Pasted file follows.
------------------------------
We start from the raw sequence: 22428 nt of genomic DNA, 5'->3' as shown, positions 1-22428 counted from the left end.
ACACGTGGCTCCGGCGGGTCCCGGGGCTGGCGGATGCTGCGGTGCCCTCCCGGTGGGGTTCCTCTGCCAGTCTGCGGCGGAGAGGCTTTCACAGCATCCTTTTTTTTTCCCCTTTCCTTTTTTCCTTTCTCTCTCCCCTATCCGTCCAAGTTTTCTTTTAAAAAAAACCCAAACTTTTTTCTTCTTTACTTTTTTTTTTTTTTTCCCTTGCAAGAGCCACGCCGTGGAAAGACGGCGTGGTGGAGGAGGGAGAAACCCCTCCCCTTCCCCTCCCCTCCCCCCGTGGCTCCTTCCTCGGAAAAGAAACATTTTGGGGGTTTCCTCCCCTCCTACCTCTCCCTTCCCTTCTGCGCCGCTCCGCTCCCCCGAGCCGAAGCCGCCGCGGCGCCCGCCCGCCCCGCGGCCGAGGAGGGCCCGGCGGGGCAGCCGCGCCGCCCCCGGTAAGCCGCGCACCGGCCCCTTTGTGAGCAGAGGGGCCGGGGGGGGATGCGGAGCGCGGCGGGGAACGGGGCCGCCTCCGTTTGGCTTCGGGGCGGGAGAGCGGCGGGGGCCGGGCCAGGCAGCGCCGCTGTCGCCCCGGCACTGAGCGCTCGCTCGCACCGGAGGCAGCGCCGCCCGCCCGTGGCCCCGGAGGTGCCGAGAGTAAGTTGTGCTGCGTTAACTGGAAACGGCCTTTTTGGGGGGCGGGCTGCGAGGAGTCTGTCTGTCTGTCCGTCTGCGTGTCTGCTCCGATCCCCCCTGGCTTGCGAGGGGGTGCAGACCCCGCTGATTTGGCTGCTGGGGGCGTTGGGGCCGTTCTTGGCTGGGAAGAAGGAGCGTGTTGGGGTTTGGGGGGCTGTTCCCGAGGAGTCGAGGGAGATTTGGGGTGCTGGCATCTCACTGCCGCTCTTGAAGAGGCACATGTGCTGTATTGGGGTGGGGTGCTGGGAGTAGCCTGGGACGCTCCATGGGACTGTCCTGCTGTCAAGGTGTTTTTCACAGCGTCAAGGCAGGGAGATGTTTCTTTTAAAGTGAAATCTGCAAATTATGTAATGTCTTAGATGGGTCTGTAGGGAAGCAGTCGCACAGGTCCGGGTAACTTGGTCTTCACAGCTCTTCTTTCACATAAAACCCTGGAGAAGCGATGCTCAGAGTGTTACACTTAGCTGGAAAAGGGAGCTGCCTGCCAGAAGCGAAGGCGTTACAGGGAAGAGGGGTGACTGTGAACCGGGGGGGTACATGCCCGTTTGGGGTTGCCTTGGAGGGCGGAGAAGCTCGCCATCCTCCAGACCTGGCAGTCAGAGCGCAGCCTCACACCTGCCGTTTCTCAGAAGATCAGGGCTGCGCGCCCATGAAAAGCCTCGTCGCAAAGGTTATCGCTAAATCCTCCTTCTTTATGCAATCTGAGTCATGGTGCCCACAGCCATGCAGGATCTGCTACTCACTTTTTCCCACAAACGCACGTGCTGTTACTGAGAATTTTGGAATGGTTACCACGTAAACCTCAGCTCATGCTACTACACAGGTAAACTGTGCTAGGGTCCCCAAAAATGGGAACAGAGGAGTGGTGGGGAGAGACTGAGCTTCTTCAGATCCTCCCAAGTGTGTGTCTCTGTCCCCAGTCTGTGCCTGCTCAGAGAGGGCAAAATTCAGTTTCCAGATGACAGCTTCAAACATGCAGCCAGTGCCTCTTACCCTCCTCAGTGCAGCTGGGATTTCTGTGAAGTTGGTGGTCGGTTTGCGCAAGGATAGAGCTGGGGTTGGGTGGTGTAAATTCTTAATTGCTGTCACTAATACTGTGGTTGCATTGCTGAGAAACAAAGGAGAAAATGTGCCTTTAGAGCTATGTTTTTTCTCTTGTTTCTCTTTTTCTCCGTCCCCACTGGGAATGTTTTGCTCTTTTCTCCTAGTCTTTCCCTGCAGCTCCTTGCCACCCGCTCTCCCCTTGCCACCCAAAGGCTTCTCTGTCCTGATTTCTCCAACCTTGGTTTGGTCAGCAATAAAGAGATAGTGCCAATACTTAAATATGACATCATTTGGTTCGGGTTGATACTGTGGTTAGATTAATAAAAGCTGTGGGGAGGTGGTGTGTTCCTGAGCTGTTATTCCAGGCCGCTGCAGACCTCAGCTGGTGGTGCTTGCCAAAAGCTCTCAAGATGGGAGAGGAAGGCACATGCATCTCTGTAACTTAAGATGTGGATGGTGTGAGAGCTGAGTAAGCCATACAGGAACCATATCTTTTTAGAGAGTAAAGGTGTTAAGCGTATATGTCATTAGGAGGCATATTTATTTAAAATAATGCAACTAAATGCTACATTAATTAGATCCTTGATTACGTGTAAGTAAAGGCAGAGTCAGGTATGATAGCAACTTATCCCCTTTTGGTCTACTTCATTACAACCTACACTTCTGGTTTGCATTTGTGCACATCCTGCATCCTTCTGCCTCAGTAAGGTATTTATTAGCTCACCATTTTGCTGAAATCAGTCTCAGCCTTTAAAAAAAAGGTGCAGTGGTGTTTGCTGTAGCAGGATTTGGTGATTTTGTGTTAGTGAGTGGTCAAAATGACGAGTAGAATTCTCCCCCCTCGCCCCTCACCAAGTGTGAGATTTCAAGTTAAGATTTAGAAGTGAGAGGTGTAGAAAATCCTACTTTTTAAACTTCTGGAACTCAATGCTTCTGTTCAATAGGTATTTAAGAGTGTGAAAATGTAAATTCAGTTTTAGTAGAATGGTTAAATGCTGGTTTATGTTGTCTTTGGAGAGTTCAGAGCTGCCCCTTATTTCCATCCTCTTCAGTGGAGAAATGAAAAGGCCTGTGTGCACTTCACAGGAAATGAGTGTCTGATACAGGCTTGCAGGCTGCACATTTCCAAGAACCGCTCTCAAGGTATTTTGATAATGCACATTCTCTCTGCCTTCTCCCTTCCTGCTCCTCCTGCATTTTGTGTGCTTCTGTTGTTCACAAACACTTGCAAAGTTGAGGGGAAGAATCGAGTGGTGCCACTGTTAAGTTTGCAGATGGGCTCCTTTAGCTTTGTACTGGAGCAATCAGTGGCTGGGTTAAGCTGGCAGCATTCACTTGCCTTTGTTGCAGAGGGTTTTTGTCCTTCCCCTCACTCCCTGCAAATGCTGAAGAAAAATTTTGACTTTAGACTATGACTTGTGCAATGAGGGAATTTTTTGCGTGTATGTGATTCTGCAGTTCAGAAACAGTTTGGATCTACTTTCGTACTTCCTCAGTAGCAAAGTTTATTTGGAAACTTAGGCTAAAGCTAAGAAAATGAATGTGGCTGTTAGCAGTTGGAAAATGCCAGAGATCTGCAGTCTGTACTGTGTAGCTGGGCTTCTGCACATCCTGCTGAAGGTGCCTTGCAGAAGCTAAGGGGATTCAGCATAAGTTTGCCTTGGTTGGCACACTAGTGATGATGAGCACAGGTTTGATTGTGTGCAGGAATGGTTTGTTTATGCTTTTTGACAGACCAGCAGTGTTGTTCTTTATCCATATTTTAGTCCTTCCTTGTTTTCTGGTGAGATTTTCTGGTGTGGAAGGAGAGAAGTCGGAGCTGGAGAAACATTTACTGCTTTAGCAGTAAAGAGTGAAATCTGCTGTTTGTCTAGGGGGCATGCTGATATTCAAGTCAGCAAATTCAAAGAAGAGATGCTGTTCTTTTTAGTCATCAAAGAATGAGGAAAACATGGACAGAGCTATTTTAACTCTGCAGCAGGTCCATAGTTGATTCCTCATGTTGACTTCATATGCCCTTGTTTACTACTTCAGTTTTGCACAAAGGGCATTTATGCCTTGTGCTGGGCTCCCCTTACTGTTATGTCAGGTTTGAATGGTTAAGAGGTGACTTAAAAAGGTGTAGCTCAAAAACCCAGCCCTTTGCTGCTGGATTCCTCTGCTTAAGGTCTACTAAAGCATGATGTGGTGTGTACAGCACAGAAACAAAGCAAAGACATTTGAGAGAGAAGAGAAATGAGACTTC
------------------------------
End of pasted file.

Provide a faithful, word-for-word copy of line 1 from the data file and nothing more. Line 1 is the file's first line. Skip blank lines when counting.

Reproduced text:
We start from the raw sequence: 22428 nt of genomic DNA, 5'->3' as shown, positions 1-22428 counted from the left end.